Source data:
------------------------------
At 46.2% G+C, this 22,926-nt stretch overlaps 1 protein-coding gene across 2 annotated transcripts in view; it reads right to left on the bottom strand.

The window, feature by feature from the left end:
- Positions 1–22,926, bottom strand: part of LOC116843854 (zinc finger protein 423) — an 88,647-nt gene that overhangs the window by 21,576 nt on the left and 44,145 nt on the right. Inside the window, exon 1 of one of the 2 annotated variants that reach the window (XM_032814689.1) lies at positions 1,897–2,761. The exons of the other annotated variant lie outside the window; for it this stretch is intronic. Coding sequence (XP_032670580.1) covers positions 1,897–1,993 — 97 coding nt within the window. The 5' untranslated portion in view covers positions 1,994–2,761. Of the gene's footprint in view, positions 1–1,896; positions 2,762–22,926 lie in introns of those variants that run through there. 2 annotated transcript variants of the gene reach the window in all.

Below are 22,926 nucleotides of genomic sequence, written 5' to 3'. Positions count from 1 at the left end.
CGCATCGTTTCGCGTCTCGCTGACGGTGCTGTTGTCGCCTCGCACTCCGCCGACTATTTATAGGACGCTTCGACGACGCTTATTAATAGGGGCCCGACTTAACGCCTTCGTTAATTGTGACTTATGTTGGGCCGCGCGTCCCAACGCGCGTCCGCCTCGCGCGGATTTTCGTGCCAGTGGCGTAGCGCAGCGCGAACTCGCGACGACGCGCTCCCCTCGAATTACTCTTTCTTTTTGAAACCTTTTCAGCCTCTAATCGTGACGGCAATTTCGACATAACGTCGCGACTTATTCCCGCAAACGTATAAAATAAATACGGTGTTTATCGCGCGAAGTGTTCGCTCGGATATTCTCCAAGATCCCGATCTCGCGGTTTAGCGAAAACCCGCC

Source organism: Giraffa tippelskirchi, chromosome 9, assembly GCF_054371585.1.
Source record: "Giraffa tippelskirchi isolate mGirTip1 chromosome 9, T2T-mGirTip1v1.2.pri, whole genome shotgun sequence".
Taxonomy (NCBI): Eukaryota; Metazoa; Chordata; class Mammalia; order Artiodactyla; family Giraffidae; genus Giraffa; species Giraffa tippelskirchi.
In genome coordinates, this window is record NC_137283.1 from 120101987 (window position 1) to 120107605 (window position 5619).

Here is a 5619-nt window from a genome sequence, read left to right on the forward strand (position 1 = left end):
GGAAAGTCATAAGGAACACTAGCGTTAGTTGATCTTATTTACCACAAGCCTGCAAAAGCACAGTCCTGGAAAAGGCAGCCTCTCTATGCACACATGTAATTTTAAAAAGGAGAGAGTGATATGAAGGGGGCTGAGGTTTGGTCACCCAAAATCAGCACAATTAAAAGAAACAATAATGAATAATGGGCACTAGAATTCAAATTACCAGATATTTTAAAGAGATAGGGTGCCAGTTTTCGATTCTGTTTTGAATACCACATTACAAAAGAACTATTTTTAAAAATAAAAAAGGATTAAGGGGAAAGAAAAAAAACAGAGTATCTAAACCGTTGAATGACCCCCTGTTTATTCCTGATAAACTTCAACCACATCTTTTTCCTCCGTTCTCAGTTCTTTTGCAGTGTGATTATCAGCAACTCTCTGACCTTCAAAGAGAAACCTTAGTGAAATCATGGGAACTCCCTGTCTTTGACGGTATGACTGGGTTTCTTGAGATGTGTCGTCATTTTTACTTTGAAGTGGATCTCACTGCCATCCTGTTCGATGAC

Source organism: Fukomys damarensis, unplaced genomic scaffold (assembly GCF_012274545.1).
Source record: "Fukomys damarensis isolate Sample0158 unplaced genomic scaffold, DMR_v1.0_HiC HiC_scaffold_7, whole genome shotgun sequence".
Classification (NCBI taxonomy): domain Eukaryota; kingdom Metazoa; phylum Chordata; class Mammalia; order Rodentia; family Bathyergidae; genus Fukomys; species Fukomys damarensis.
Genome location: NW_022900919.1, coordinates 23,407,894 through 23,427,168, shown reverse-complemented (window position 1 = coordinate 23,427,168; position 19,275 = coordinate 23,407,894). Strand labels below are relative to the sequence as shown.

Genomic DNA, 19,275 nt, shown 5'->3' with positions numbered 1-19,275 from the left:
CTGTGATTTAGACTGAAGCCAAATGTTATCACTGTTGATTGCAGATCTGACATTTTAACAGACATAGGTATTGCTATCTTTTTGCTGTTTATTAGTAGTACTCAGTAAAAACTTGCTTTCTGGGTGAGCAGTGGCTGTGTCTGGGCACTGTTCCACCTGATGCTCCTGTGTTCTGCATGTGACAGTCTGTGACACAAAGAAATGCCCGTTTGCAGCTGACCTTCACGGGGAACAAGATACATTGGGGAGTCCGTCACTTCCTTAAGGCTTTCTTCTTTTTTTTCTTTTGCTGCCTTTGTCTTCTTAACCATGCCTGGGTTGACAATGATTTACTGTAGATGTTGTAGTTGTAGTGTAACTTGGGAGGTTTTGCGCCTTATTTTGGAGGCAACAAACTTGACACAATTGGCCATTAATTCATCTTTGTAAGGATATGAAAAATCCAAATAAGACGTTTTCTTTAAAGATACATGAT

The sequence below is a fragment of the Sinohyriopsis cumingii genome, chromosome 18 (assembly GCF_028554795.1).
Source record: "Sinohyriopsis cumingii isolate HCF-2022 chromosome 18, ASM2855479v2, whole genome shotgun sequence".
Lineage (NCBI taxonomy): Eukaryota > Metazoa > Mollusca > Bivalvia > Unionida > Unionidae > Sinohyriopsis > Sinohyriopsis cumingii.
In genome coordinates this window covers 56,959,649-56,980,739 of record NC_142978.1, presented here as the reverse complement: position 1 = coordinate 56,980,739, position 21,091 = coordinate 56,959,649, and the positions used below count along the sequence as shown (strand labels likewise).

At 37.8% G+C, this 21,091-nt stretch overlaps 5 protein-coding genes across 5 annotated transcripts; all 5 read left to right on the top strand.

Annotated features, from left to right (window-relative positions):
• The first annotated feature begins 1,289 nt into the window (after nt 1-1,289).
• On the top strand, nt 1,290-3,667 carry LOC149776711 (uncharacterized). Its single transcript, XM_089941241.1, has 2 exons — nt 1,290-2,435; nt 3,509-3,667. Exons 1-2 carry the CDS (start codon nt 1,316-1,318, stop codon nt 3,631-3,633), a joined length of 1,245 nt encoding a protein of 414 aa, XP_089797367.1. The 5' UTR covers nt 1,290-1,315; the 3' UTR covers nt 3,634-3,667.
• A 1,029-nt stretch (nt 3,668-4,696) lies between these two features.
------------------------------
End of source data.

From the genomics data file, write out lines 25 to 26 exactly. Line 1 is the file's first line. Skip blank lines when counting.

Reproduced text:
• On the top strand, nt 1,290-3,667 carry LOC149776711 (uncharacterized). Its single transcript, XM_089941241.1, has 2 exons — nt 1,290-2,435; nt 3,509-3,667. Exons 1-2 carry the CDS (start codon nt 1,316-1,318, stop codon nt 3,631-3,633), a joined length of 1,245 nt encoding a protein of 414 aa, XP_089797367.1. The 5' UTR covers nt 1,290-1,315; the 3' UTR covers nt 3,634-3,667.
• A 1,029-nt stretch (nt 3,668-4,696) lies between these two features.